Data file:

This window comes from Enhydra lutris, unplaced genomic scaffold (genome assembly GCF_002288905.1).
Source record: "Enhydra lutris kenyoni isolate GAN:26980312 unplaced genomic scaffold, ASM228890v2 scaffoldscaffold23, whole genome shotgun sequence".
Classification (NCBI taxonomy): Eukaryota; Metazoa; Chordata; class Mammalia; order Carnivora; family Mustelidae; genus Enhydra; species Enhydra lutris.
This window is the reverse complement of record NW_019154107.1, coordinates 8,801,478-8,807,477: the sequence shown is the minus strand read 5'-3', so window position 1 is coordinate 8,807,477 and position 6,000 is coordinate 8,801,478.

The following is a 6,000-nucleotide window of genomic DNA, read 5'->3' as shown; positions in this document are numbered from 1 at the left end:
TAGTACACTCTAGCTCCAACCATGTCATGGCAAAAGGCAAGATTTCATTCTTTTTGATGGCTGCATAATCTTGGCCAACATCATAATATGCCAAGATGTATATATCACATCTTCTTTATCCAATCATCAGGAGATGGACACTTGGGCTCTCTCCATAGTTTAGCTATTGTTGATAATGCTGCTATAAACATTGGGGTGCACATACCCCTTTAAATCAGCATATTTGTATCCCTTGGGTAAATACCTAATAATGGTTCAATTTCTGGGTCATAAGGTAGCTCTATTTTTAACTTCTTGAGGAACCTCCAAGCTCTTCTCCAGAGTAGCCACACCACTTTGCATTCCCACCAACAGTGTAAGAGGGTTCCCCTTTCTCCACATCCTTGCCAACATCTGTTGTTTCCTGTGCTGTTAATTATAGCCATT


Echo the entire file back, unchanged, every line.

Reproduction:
This window comes from Enhydra lutris, unplaced genomic scaffold (genome assembly GCF_002288905.1).
Source record: "Enhydra lutris kenyoni isolate GAN:26980312 unplaced genomic scaffold, ASM228890v2 scaffoldscaffold23, whole genome shotgun sequence".
Classification (NCBI taxonomy): Eukaryota; Metazoa; Chordata; class Mammalia; order Carnivora; family Mustelidae; genus Enhydra; species Enhydra lutris.
This window is the reverse complement of record NW_019154107.1, coordinates 8,801,478-8,807,477: the sequence shown is the minus strand read 5'-3', so window position 1 is coordinate 8,807,477 and position 6,000 is coordinate 8,801,478.

The following is a 6,000-nucleotide window of genomic DNA, read 5'->3' as shown; positions in this document are numbered from 1 at the left end:
TAGTACACTCTAGCTCCAACCATGTCATGGCAAAAGGCAAGATTTCATTCTTTTTGATGGCTGCATAATCTTGGCCAACATCATAATATGCCAAGATGTATATATCACATCTTCTTTATCCAATCATCAGGAGATGGACACTTGGGCTCTCTCCATAGTTTAGCTATTGTTGATAATGCTGCTATAAACATTGGGGTGCACATACCCCTTTAAATCAGCATATTTGTATCCCTTGGGTAAATACCTAATAATGGTTCAATTTCTGGGTCATAAGGTAGCTCTATTTTTAACTTCTTGAGGAACCTCCAAGCTCTTCTCCAGAGTAGCCACACCACTTTGCATTCCCACCAACAGTGTAAGAGGGTTCCCCTTTCTCCACATCCTTGCCAACATCTGTTGTTTCCTGTGCTGTTAATTATAGCCATT